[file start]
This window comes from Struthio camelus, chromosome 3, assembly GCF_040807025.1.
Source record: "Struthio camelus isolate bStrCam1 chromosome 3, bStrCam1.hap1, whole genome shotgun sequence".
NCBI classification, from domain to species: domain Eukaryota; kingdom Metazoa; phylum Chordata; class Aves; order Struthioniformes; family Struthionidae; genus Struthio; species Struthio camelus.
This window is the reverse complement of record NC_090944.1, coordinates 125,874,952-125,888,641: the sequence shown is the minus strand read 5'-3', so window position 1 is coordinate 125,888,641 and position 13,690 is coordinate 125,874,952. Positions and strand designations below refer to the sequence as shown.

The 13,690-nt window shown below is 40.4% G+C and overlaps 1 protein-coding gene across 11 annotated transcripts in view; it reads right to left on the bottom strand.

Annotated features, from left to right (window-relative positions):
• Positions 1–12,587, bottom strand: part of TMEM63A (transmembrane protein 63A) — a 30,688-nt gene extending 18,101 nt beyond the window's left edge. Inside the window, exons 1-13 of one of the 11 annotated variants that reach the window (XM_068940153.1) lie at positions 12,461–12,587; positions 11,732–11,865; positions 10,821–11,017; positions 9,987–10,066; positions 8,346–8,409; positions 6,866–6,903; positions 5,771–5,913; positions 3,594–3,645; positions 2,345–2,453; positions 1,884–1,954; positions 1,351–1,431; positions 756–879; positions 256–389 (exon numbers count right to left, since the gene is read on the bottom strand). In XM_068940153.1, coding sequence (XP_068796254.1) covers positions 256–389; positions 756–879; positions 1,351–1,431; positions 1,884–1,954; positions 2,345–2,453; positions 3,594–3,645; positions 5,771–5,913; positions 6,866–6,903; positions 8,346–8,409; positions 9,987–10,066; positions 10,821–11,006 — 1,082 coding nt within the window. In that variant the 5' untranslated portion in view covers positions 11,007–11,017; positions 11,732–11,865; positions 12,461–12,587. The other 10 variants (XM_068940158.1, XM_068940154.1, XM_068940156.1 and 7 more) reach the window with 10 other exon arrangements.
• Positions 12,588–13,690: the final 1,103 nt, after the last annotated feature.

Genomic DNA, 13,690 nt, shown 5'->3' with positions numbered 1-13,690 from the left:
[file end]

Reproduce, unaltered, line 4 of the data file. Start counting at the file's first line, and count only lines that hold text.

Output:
This window is the reverse complement of record NC_090944.1, coordinates 125,874,952-125,888,641: the sequence shown is the minus strand read 5'-3', so window position 1 is coordinate 125,888,641 and position 13,690 is coordinate 125,874,952. Positions and strand designations below refer to the sequence as shown.